Let us define a 4D rotation by using two unit quaternions: $$\mathring{q}_l=\frac{a+ib+jc+kd}{\left|a+ib+jc+kd\right|}$$ and $$\mathring{q}_r=\frac{e+ib+jc+kd}{\left|e+ib+jc+kd\right|}.$$ They differ only by the real term (the denominators are only for normalization). And let us consider two cases: the $a,b,c,d,e \in \mathbb{R}$ in the first case and $a,b,c,d,e \in \mathbb{C}$ in the second case - that would be biquaternions. Now let us consider a rotation of an arbitrary (non-unit) quaternion $\mathring{q}$ so that:

$$\mathring{q}_{rotated}=\mathring{q}_l\,\mathring{q}\,\mathring{q}_r^* $$

(note the conjugate of $\mathring{q}_r$). I can represent this 4D rotation using a $4 \times 4$ rotation matrix, and thus I can find eigenvalues and eigenvectors of this matrix. The question is - what is the interpretation of eigenvectors of such rotation?

In 3D rotations the invariant vector (a vector that is not being rotated) is the rotation axis, and the eigenvalue has to be 1 (because it is a rotation, so no particular interpretation here). In 4D rotations I know that there are two planes around which the rotation occurs, but are those planes the invariant of the rotation? If yes, then how can I describe this plane as an eigenvector quaternion - would such quaternion be a "normal vector" of this plane, analogous to 3D space where normal vector of a plane is just a 3D vector?

How is that different between quaternions and biquaternions?

Please note that since $e \neq a$ the normalized quaternion $\mathring{q}_r$ will be very different from $\mathring{q}_l$ - all the imaginary components of unit quaternion (those created by $b,c,d$) will be in fact different, thanks to normalization.

  • $\begingroup$ Planes do not have normal vectors in 4d. They have "normal" (or dual) planes. A rotation in 3d leaves a vector invariant (the axis) and a plane invariant (the rotation plane). A rotation where either $q_\ell$ or $q_r$ is $1$ leaves the plane of rotation and the normal plane both invariant. It's not clear to me yet what is left invariant in a rotation with both rotors non-unity. $\endgroup$ – Muphrid May 24 '13 at 14:53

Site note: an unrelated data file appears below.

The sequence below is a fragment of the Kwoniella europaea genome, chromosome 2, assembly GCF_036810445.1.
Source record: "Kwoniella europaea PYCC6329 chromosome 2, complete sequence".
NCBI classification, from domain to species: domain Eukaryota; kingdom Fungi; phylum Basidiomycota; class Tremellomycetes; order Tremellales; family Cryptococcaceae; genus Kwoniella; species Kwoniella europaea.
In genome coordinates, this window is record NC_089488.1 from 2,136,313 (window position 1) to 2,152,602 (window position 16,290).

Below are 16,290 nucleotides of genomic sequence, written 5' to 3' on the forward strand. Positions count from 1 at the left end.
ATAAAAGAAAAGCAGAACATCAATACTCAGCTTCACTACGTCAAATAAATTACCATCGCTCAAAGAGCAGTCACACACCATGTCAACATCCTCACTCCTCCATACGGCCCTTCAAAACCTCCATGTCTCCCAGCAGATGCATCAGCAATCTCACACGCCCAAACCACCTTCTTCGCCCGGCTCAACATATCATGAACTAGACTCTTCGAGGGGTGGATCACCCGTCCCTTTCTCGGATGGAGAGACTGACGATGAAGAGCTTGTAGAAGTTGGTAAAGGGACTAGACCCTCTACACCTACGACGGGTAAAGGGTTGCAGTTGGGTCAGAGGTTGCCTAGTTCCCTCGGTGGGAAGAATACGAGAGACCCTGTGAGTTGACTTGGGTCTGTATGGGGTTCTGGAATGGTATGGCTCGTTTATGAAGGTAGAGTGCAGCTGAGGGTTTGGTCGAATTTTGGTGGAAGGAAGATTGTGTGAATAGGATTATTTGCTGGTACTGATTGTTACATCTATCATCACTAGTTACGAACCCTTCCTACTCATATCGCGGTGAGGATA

• $\begingroup$ your answer means that the obtained eigenvector quaternion cannot be interpreted as a "normal" vector of an invariant plane, since such planes cannot have "normal vectors". Thanks, this is a hint in the right direction. (And that we don't know whether those planes will be invariant). But still the question holds - how to interpret the obtained eigenvectors? $\endgroup$ – cosurgi May 24 '13 at 16:15

To be honest, I have a hard time interpreting geometrically what's going on here when using quaternions or biquaternions or anything else. All the algebra of rotations in 4d is adequately handled by a geometric algebra, with the elements of that algebra having clear geometric interpretations. The mathematics is similar to quaternions, but differs in some conceptual ways.

Okay, Muphrid, what is geometric algebra, and how can it help us talk about rotations?

Geometric algebra is a kind of clifford algebra. It posits a "geometric product" between vectors that is denoted by juxtaposition, so the geometric product of two vectors $a$ and $b$ is denoted $ab$. This product has the following properties:

$$aa = |a|^2, \quad (ab)c = a(bc)$$

From these two properties, you get a wealth of useful structure to supplement traditional vector algebra. Most relevant here are bivectors, which represent oriented planes. Given four orthonormal basis vectors $e_1, e_2, e_3, e_4$, you get the following unit bivectors:

$$\text{Bivectors:} \, e_1 e_2, e_2 e_3, e_3 e_1, e_1 e_4, e_2 e_4, e_3 e_4$$

The geometric product of vectors also produces objects called rotors, which are analogues of quaternions in that they perform rotations. For example, in 3d you can multiply two vectors $a$ and $b$ to get the following: